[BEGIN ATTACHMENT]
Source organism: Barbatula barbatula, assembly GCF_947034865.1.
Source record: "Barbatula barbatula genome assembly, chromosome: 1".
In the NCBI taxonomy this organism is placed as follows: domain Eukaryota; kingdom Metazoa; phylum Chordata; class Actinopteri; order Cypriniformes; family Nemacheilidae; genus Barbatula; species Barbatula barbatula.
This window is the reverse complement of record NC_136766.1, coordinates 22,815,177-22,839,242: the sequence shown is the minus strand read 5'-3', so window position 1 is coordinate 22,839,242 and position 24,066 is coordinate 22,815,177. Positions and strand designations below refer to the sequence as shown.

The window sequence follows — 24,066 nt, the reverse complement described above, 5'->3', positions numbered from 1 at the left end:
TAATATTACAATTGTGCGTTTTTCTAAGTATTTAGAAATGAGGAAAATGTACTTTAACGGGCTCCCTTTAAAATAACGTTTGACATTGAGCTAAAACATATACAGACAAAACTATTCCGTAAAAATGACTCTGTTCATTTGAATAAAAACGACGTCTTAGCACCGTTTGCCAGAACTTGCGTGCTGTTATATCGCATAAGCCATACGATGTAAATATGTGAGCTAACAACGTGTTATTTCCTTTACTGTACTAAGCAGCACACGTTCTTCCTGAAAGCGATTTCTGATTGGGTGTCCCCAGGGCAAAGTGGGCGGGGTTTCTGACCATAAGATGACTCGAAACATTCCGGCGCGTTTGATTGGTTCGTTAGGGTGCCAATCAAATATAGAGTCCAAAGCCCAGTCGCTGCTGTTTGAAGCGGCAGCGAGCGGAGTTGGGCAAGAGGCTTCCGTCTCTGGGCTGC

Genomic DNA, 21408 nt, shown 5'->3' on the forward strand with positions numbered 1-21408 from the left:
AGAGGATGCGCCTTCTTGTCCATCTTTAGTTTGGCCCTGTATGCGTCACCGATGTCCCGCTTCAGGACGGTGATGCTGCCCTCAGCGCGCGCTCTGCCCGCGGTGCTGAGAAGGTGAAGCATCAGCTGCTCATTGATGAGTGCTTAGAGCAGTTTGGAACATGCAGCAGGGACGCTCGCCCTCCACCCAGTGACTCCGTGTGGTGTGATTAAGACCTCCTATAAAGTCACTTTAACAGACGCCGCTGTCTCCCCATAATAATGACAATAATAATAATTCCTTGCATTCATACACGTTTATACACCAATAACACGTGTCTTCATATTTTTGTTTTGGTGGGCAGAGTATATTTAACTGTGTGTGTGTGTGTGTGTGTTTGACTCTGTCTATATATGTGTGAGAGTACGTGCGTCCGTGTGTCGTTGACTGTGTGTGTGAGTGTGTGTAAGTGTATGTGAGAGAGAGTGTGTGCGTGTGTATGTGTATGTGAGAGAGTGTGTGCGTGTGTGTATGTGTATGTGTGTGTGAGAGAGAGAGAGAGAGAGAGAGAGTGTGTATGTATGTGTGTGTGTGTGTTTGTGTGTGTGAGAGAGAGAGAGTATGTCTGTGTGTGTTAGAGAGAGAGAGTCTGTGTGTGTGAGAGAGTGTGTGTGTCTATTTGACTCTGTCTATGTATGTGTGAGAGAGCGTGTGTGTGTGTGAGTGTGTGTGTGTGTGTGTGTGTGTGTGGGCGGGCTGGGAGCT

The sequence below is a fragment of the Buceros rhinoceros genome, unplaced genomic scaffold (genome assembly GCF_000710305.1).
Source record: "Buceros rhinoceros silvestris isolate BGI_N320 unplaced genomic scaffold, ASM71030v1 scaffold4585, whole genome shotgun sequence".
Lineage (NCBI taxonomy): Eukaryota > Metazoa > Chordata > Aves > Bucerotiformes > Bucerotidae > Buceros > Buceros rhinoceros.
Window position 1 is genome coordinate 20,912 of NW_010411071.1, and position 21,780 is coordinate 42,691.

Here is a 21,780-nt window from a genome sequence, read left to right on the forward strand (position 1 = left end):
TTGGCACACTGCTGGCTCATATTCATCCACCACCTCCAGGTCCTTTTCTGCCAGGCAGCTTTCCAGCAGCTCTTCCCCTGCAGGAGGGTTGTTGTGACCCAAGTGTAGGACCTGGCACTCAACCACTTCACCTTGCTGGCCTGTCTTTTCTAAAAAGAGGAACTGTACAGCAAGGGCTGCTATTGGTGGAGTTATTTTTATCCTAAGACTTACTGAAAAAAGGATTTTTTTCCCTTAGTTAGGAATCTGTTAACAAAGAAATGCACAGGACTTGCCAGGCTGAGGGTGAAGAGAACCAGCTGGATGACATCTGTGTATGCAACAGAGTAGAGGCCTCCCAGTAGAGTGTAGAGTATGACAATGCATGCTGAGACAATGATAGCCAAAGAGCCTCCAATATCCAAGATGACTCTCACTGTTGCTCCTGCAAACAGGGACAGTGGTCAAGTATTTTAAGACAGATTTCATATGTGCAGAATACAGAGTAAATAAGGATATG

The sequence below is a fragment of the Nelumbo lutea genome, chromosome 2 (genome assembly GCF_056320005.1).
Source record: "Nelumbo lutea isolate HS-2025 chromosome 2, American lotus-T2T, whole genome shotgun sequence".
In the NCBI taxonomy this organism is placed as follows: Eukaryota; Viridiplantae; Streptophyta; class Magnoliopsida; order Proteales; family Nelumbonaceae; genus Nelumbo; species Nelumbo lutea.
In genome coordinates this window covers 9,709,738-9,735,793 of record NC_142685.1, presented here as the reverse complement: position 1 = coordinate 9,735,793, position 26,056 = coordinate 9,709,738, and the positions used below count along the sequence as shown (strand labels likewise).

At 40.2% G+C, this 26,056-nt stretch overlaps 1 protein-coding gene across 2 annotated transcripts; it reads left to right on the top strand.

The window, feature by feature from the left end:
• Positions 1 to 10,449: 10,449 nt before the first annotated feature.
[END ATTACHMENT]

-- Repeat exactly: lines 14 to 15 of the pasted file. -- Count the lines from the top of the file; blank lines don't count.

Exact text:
TTGGCACACTGCTGGCTCATATTCATCCACCACCTCCAGGTCCTTTTCTGCCAGGCAGCTTTCCAGCAGCTCTTCCCCTGCAGGAGGGTTGTTGTGACCCAAGTGTAGGACCTGGCACTCAACCACTTCACCTTGCTGGCCTGTCTTTTCTAAAAAGAGGAACTGTACAGCAAGGGCTGCTATTGGTGGAGTTATTTTTATCCTAAGACTTACTGAAAAAAGGATTTTTTTCCCTTAGTTAGGAATCTGTTAACAAAGAAATGCACAGGACTTGCCAGGCTGAGGGTGAAGAGAACCAGCTGGATGACATCTGTGTATGCAACAGAGTAGAGGCCTCCCAGTAGAGTGTAGAGTATGACAATGCATGCTGAGACAATGATAGCCAAAGAGCCTCCAATATCCAAGATGACTCTCACTGTTGCTCCTGCAAACAGGGACAGTGGTCAAGTATTTTAAGACAGATTTCATATGTGCAGAATACAGAGTAAATAAGGATATG

The sequence below is a fragment of the Nelumbo lutea genome, chromosome 2 (genome assembly GCF_056320005.1).